The first priority of an entry-level teacher is not pedagogy or academic content. Of course, those two elements of student learning are critically important; however, they are inevitable outcomes of clearly defined structures in the classroom. The ten (10) item list below is intended to provide a sequential priority ordering of the fundamental steps an administrator may take to support first-year teachers to better ensure a successful and productive school year.
Assist the elementary teacher by breaking management tasks into discrete chunks of importance. For example, the teacher must be aware of the need and importance in creating a dismissal list that indicates how each child is getting home – a bus rider, walker, child care or a car rider. This list should be developed prior to dismissal time to ensure student safety is ensured and the process is orderly.
Support the efficient creation of the classroom’s physical environment - Primary. For instance, early childhood teachers should have assistance with establishing efficient student traffic patterns as well as centers and manipulative placements in the classroom; whereas, an intermediate teacher should focus on placing desks and tables so if students possess learning disabilities, basic academic issues or behavioral considerations, they are in close physical proximity to the teacher.
Support the efficient creation of the classroom’s physical environment - Secondary. The classroom appearance should be tidy, purposeful and engaging. A poster or an anchor of support should be hung on a wall if and only if it possesses a specific and deliberate learning intention.
Support the efficient creation of the classroom’s physical environment - Tertiary. Assist the entry-level teacher with the pragmatic use of a ‘working table,’ so manipulatives and handouts are organizationally placed on the table to shorten transition time between lessons as well as heighten distribution efficiency during daily core lessons.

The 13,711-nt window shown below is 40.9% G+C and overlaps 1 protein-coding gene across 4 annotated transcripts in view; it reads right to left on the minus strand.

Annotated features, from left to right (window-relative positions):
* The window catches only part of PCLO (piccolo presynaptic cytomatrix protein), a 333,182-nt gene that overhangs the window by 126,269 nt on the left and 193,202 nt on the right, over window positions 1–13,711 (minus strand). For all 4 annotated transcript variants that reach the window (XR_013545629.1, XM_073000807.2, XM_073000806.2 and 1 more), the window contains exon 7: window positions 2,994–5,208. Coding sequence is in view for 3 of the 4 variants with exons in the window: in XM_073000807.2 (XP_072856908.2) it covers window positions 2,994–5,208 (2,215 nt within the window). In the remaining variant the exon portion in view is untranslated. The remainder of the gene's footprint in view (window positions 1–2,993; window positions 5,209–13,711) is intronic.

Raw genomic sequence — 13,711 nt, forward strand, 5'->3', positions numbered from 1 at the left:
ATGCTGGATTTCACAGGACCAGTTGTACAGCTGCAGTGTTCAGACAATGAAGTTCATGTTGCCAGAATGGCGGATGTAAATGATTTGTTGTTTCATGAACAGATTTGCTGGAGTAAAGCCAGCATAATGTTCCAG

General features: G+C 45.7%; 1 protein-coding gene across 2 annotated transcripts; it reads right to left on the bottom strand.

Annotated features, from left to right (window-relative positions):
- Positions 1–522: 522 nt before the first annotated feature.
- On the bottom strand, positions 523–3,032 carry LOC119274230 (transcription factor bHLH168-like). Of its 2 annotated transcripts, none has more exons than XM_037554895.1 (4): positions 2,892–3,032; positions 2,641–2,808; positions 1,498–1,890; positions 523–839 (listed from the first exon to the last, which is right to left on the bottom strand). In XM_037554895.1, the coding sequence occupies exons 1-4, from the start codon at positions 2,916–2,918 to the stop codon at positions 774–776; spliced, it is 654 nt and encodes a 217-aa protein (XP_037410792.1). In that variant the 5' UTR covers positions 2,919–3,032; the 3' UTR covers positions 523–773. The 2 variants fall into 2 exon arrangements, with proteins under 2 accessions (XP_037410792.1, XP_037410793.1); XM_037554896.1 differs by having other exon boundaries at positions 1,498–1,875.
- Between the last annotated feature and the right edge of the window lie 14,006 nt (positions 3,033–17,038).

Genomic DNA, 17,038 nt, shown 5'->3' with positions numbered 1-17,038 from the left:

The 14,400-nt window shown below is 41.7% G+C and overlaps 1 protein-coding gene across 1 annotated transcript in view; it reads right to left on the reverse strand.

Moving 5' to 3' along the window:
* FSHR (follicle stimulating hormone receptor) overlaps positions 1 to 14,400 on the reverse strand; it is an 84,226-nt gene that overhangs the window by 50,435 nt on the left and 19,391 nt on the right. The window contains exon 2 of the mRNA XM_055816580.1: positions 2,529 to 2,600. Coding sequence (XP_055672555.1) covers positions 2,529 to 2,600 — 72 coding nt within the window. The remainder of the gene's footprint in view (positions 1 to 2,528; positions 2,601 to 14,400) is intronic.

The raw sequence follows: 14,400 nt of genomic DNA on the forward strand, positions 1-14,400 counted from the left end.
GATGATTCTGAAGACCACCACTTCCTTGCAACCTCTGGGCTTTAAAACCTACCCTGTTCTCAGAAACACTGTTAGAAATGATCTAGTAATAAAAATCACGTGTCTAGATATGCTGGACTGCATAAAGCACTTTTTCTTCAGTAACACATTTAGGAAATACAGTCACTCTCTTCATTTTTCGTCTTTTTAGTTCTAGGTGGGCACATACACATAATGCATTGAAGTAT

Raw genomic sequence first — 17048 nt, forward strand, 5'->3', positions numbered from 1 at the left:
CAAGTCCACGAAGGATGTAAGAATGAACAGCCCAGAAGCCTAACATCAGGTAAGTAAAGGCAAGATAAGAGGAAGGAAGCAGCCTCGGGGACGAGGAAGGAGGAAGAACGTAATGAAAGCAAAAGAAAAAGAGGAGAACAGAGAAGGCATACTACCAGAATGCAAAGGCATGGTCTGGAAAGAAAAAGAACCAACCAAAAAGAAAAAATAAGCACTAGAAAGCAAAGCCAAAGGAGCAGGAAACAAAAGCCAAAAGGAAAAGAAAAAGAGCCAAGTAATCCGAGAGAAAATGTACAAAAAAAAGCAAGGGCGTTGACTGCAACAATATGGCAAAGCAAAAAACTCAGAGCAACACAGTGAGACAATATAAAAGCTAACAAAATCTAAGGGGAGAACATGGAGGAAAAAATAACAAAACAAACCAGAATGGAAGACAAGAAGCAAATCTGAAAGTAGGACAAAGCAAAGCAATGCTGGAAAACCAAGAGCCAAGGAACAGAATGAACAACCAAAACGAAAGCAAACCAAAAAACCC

Assist in the establishment of simple classroom rules – three to five rules that must be consistently and fairly applied from the first day of school to the last day. See Related Blog, “Classroom Rules – Why, Which Ones and How Many!” at The New 3Rs Education Consulting website for more information.
Guide the teacher in developing and understanding the importance of consistently practiced entry and exit classroom procedures. For example, as students enter the classroom in the morning, a highly structured procedure is established prior to the start of the first core lesson. Additionally, at the start of the school year, a first-year teacher should allow ample time to establish highly structured exiting procedures (including dismissal) to promote safe and orderly student behavior. Finally, in elementary schools, the teacher will need to establish clear hallway and bathroom expectations as students’ transition to recess, lunch, library and dismissal pick-up points.